The invention is primarily directed to a finished cookie product having a liposome-encapsulated additive, such as a flavor, flavor enhancer, preservative, or pH-sensitive component. The encapsulants may include a coloring agent, enzyme, edible acidulant, sweetener such as aspartame or saccharine, vitamin, UV absorber, antioxidant, oleoresin, or fragrance. Liposomes have a unique structural integrity and are able to encapsulate a material and thereby provide a stabilizing effect. Their structural characteristics make liposomes an excellent carrier for materials that are not otherwise easily dispersible in liquids. The lipid bilayers of the liposome encapsulate the material and form a barrier to isolate the encapsulant from the external medium. Liposomes can be dispersed in aqueous systems and in lipidic systems and can therefore be dispersed in a cookie composition regardless of the fat or moisture content of the composition.
The unique properties of liposomes provide a means for stabilizing many normally unstable compounds. The stability of the liposome is dependent, in part, on the phase transition temperature of the lipid. Lipids having a phase transition temperature above room temperature are generally considered solids at room temperature while lipids having a phase transition temperature below room temperature are fluids at room temperature. At a given storage temperature below the phase transition temperature of two different lipid-liposomes prepared from the lipid having the high phase transition temperature are considered more stable at higher temperatures than those formed from the lipids having the lower phase transition temperature. By selecting the lipid based on its phase transition temperature, one can produce liposomes that will rupture within a reasonably predictable temperature range and release the encapsulant. For example, if a liposome-encapsulated flavoring agent is to be released in the mouth when a product is eaten, the phase transition temperature of the lipid should be slightly below body temperature. The phase transition temperature of the liposome-forming lipids can range between 80° F. and 140° F. The preferred range is 100° F. to 140° F.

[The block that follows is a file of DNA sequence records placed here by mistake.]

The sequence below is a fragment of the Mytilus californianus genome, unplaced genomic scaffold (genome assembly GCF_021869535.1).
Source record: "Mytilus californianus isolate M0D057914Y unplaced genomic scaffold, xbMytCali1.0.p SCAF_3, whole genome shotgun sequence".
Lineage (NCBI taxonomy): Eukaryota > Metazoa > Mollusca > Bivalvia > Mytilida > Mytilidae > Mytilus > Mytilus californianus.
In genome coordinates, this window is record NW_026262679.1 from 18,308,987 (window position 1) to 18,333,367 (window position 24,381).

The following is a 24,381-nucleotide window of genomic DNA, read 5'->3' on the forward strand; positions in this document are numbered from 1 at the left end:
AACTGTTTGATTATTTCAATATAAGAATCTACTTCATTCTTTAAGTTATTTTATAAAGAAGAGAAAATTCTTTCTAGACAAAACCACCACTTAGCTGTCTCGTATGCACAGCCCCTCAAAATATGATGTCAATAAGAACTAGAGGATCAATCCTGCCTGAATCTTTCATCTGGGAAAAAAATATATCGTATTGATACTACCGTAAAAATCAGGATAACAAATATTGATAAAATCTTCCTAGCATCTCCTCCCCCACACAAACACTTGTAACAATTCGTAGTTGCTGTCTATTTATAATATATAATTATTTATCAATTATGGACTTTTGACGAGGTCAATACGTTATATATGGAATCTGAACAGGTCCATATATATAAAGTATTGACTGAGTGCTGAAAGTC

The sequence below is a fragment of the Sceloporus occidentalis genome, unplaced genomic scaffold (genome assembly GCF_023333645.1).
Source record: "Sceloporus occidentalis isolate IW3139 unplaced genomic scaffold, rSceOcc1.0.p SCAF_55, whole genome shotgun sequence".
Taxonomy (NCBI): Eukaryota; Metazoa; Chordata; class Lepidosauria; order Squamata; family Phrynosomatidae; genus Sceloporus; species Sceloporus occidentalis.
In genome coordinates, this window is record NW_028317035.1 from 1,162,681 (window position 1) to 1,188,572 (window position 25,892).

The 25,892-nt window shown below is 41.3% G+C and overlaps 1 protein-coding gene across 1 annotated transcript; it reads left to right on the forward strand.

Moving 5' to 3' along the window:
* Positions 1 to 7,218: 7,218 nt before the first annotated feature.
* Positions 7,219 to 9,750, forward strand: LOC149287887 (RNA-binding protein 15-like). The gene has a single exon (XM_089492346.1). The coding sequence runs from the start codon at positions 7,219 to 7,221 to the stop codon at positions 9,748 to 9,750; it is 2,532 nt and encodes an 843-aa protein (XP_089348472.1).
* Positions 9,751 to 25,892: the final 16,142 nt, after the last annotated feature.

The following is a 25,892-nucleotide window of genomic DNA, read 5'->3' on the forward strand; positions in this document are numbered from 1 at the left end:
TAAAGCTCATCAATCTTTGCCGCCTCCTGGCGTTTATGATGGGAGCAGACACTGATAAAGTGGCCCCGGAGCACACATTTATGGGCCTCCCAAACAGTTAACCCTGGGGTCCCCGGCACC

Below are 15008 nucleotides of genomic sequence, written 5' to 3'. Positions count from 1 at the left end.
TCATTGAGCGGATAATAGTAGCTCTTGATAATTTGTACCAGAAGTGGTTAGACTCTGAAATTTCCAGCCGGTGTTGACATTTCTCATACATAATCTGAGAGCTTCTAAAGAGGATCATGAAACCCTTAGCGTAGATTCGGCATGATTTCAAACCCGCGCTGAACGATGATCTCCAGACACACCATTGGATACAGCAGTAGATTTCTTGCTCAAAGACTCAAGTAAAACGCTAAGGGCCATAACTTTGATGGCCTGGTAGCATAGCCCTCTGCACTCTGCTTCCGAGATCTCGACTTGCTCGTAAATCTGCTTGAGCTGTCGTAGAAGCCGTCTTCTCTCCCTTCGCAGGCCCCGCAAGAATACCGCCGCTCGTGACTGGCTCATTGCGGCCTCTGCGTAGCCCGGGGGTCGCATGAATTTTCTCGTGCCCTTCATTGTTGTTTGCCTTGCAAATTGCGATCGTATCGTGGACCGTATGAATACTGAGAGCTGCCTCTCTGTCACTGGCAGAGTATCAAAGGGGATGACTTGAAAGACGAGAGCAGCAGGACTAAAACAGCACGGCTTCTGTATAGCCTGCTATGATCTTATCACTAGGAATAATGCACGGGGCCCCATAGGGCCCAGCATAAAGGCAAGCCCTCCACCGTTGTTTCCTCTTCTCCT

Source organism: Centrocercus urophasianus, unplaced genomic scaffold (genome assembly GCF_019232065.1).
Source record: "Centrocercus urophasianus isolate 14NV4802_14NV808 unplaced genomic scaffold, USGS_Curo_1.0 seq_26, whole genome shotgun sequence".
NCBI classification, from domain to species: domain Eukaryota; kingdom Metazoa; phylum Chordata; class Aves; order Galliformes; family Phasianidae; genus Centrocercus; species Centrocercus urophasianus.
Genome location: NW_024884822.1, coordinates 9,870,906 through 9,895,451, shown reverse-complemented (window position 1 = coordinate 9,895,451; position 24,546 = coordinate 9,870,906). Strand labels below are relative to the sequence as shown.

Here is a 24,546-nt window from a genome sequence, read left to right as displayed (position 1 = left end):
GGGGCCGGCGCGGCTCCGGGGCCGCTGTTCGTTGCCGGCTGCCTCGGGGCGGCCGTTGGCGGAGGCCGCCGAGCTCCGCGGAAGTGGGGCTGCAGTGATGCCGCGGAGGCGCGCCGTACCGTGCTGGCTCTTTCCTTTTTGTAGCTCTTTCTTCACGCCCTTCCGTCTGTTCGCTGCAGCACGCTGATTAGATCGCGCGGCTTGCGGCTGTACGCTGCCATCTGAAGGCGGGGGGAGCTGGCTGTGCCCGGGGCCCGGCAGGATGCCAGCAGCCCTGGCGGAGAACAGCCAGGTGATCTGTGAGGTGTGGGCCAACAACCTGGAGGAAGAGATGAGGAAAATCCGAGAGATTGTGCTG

The phase transition temperature of the lipid further affects the rate of release of the encapsulant over an extended period of time. Liposomes are sensitive to changes in the osmotic pressure of the external bulk aqueous phase in which they are suspended. Water molecules pass freely through the membrane in response to increases or decreases in osmotic of the external aqueous phase relative to the internal osmotic pressure of the liposome. Liposome membranes, however, present a diffusional barrier to larger and/or charged molecules. The ability of the encapsulant to diffuse through the lipid wall can be reduced by selecting a lipid having a high-phase transition temperature. At temperatures above the phase transition temperature, the encapsulant will generally diffuse readily through the lipid wall, although the liposome structure may still remain intact.
Alternatively, where a high rate of release is desired, a lipid with a lower phase transition temperature can be used, so that the liposomes will rupture when subjected to heat. At temperatures above the phase transition temperature of the lipid, the liposome may not rupture, but the fatty acyl groups of the phospholipid "melt" and become no longer associated in a condensed, crystalline array. The membrane exits in this expanded state, so that the rate of release of the encapsulant is substantially increased. The heat activated liposomes can be used to release flavors, fragrances, and browning agents when heated in a convection oven or microwave oven.
The liposomes may be prepared by the REV method (reverse-phase evaporation). Liposome vesicles produced by this method are able to contain a large volume of entrapped materials. Other methods of preparing liposomes can also be used successfully. The REV procedure is disclosed in U.S. Pat. No. 4,235,871 to Szoka et al. and "Procedure for the Preparation Of Liposomes With Large Internal Aqueous Space And High Capture By Reverse-Phase Evaporation", Proc. Nat'l Acad. Sci. U.S.A., Vol. 75, pp. 4194-4498 (1978).